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Dental Hygiene

 

 

No monthly commitments or requirements. Just convenient and accessible dental hygiene treatments for everyone.

Oral health is so important, and we are delighted to have dental hygienists on site to ensure your health and wellbeing. Our oral health 'personal trainers' as we like to call them, will give you a professional clean, traditionally known as a 'scale and polish', as well as look out for issues such as gum disease, bad breath, or failing teeth. Often the first port of call, a hygiene appointment is key to ensuring a happy, healthy mouth!

Children

Our hygienists aim to prevent dental disease rather than treat it at a later date, and do their best to look after childrens oral health!

Bad Breath
Bad breath is a very common problem and there are many different cause, but dont worry, we can help!

Persistent bad breath is usually caused by the smelly gases released by the bacteria that coat your teeth and gums. However, strong foods like garlic and onions can add to the problem. Smoking is also one of the main causes of bad breath, along with certain illnesses such as nasal and stomach conditions.

Bits of food that get caught between the teeth and on the tongue will rot and can sometimes cause an unpleasant smell. So correct and regular brushing is very important to keep your breath smelling fresh, and we can help you with the right techniques.
The bacteria on our teeth and gums (plaque) also cause gum disease and dental decay. If you see your dentist regularly this will not only help prevent bad breath but will also let the dentist look for and treat these problems.

Gum Disease

What is gum disease?
Gum disease describes swelling, soreness or infection of the tissues supporting the teeth. There are two main forms of gum disease: gingivitis and periodontal disease.

What is gingivitis?
Gingivitis means inflammation of the gums. This is when the gums around the teeth become very red and swollen. Often the swollen gums bleed when they are brushed during cleaning.

What is periodontal disease?
Long-standing gingivitis can turn into periodontal disease. There are a number of types of periodontal disease and they all affect the tissues supporting the teeth. As the disease gets worse the bone anchoring the teeth in the jaw is lost, making the teeth loose. If this is not treated, the teeth may eventually fall out.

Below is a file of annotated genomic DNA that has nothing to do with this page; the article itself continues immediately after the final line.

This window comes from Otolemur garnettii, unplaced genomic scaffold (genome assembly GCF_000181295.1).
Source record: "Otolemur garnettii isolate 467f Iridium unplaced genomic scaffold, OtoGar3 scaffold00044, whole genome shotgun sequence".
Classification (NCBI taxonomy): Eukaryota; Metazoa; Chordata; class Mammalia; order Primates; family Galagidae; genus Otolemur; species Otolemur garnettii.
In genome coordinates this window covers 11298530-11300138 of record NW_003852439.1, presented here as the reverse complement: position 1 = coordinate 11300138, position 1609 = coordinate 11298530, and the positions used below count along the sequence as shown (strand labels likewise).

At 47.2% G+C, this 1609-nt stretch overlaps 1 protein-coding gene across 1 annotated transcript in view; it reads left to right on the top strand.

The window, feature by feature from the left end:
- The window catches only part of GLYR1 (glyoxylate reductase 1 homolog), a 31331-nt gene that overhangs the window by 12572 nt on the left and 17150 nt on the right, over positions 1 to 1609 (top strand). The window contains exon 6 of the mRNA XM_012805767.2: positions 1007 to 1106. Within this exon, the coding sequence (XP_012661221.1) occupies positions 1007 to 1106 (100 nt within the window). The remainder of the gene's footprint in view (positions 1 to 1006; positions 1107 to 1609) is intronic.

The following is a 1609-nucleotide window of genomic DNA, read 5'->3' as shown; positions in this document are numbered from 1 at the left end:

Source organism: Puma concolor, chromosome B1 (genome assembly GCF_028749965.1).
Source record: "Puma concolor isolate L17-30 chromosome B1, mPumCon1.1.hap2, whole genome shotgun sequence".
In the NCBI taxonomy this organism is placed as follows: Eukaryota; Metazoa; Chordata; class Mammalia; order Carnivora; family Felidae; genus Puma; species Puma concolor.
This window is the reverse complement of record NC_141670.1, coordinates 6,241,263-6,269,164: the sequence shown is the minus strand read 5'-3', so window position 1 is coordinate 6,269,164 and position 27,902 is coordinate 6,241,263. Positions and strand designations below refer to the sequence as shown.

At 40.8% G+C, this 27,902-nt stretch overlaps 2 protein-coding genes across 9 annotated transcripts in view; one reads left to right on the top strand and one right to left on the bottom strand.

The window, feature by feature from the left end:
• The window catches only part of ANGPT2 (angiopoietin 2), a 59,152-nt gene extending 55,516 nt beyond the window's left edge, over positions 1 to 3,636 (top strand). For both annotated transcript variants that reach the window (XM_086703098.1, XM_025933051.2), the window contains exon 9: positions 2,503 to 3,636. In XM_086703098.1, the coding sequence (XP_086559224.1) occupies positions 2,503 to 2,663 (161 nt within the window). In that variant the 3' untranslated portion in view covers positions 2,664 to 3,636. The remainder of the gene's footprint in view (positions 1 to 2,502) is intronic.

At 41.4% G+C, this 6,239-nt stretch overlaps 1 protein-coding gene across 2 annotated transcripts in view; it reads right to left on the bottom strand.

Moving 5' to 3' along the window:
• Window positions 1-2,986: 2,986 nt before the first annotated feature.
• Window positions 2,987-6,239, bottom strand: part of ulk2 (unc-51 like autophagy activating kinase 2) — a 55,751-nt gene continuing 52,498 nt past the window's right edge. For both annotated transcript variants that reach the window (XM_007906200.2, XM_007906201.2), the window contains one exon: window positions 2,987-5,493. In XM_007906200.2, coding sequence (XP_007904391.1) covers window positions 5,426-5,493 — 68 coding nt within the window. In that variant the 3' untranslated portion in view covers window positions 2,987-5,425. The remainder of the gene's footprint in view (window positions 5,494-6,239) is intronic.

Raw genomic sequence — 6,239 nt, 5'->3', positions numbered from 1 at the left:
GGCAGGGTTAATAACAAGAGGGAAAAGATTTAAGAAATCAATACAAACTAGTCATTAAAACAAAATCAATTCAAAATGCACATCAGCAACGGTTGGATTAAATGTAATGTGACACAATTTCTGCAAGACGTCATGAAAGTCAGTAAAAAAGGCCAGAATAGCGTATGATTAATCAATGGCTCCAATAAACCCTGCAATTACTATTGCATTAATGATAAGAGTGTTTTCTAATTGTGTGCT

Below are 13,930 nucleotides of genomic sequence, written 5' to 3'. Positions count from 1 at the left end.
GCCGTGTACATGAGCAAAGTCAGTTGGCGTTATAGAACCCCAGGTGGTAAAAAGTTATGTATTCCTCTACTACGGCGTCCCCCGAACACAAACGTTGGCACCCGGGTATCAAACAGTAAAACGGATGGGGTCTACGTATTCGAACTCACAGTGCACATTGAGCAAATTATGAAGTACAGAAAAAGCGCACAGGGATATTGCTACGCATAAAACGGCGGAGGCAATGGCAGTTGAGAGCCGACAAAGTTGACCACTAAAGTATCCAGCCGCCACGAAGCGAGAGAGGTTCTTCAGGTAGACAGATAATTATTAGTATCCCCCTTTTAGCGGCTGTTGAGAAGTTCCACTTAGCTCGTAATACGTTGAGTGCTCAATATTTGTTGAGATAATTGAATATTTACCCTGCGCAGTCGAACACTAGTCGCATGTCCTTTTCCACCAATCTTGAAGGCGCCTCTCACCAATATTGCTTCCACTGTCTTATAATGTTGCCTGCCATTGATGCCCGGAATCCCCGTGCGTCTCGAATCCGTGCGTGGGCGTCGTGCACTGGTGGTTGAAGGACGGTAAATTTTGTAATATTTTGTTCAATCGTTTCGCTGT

What is the cause of gum disease?
All gum disease is caused by plaque. Plaque is a film of bacteria which forms on the surface of the teeth and gums every day. Many of the bacteria in plaque are completely harmless, but there are some that have been shown to be the main cause of gum disease. To prevent and treat gum disease, you need to make sure you remove all the plaque from your teeth every day. This is done by brushing and flossing.

What happens if gum disease is not treated?
Unfortunately, gum disease progresses painlessly on the whole so that you do notice the damage it is doing. However, the bacteria are sometimes more active and this makes your gums sore. This can lead to gum abscesses, and pus may ooze from around the teeth. Over a number of years, the bone supporting the teeth can be lost. If the disease is left untreated for a long time, treatment can become more difficult.

How do I know if I have gum disease?
The first sign is blood on the toothbrush or in the rinsing water when you clean your teeth. Your gums may also bleed when you are eating, leaving a bad taste in your mouth. Your breath may also become unpleasant.

Decay Detection

Decay may or may not cause discomfort; even though it doesn’t hurt, the tooth is deteriorating.

Using higher magnification and powerful lighting, it is easier to detect decay at an early stage to prevent excessive tooth damage. When cavities are small, they are much easier and less expensive to treat.

Early tooth decay does not tend to show many physical signs. Sometimes the tooth looks healthy, but your dentist will be able to see from an x-ray whether you have any decay under the enamel, any possible infections in the roots, or any bone loss around the tooth.

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